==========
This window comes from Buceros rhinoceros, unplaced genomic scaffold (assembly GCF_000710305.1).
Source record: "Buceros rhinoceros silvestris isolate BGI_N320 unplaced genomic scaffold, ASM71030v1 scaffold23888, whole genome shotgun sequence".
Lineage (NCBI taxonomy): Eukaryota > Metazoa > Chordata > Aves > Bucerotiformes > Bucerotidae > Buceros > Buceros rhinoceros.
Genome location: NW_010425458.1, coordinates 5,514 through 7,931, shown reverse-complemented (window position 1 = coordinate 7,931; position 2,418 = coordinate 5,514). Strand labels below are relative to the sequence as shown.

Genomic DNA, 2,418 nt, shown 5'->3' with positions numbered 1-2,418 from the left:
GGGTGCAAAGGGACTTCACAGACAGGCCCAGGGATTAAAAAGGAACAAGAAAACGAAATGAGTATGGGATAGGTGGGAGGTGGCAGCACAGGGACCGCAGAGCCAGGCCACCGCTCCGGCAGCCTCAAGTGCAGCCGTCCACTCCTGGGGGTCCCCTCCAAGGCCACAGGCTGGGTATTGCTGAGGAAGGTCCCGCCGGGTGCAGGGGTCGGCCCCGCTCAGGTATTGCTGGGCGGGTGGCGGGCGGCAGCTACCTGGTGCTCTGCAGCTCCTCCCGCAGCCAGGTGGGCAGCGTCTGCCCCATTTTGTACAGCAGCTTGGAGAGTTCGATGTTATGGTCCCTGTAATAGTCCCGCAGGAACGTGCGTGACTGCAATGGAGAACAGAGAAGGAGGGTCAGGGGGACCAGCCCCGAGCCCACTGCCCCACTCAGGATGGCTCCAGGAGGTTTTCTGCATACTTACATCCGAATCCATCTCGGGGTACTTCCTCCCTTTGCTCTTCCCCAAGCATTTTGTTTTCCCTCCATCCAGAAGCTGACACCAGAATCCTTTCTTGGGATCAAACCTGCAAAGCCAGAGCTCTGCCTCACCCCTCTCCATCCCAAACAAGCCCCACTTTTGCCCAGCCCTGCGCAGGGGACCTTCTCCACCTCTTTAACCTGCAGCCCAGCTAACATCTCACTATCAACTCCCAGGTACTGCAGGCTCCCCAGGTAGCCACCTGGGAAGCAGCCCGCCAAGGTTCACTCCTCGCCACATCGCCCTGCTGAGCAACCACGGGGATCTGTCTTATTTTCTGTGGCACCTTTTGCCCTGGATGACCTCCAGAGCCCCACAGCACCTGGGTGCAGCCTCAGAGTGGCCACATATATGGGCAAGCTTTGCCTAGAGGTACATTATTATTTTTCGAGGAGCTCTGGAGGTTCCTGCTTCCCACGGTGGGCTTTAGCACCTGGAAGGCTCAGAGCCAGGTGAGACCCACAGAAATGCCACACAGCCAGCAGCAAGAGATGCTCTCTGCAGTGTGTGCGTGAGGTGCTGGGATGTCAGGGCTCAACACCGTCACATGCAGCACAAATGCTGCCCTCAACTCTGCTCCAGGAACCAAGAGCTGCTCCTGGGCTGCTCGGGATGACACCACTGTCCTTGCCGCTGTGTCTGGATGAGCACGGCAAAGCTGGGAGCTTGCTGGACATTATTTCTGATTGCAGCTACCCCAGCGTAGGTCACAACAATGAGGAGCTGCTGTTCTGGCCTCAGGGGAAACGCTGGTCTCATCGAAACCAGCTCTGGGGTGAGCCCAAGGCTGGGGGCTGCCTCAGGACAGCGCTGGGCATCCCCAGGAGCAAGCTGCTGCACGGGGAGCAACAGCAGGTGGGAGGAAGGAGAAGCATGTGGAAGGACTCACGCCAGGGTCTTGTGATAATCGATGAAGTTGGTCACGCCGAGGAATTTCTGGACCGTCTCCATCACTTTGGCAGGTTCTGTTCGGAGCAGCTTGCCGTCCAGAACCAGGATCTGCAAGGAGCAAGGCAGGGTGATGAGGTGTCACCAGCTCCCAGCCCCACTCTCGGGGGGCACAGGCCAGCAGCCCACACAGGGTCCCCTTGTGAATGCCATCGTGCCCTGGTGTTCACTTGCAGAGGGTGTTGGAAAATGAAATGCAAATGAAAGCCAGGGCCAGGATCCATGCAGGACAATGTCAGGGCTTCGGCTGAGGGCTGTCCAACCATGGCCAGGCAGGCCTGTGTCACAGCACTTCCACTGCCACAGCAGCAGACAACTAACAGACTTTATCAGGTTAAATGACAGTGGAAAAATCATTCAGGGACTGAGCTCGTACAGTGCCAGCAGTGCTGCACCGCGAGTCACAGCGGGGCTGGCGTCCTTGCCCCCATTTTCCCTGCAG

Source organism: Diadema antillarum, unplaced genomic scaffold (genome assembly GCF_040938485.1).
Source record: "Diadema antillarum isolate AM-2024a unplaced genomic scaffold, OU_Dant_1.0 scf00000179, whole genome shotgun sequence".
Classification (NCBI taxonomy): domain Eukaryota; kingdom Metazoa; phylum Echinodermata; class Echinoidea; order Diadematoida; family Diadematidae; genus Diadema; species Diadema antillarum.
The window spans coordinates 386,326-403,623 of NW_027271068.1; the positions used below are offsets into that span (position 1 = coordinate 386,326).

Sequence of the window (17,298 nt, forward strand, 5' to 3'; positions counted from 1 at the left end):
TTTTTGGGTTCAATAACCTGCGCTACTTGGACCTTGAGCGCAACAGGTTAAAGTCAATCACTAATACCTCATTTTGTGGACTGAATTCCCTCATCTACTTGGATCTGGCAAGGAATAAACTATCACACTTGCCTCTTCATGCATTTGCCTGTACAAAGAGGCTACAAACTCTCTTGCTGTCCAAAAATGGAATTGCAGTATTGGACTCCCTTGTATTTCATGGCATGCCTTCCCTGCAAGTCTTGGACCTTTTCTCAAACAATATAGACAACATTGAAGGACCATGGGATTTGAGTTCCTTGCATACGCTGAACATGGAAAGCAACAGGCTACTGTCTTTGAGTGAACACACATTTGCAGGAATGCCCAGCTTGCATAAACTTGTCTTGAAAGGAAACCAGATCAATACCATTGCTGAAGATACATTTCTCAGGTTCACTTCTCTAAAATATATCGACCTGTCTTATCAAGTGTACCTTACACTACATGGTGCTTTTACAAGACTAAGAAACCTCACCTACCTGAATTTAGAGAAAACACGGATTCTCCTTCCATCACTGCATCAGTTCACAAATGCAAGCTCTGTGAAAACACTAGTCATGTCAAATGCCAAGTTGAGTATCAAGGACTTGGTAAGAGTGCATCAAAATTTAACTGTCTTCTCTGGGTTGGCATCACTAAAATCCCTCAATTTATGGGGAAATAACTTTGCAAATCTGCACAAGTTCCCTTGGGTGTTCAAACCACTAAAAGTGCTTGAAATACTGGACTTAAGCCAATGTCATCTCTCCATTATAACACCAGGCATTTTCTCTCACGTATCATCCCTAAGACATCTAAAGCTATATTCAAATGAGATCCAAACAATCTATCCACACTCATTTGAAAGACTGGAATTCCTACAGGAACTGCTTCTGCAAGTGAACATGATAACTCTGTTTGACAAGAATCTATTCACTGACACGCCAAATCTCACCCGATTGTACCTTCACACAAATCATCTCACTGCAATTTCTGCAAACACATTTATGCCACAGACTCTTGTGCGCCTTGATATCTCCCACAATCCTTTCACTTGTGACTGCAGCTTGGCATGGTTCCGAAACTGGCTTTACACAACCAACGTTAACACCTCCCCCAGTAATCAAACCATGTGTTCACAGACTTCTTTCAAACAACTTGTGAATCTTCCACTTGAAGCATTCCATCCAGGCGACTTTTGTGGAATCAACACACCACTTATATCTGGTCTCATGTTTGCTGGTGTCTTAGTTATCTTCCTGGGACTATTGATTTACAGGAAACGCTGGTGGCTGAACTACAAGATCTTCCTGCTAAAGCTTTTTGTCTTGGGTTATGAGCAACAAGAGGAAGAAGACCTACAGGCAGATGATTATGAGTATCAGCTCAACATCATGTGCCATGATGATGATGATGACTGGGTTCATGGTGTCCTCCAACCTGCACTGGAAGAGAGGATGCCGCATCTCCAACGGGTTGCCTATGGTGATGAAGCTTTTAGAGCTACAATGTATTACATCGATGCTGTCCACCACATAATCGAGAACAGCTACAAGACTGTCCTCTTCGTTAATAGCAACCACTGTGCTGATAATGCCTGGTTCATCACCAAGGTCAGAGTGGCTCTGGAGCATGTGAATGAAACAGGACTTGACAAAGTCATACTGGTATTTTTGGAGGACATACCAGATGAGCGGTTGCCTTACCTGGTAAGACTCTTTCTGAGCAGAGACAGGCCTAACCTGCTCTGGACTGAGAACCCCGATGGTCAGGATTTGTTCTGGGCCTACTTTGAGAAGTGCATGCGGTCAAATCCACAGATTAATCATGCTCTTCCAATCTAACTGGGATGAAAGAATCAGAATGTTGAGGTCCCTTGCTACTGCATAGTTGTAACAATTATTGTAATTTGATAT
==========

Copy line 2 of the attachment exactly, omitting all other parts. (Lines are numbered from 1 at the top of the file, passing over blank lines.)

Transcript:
Source record: "Buceros rhinoceros silvestris isolate BGI_N320 unplaced genomic scaffold, ASM71030v1 scaffold23888, whole genome shotgun sequence".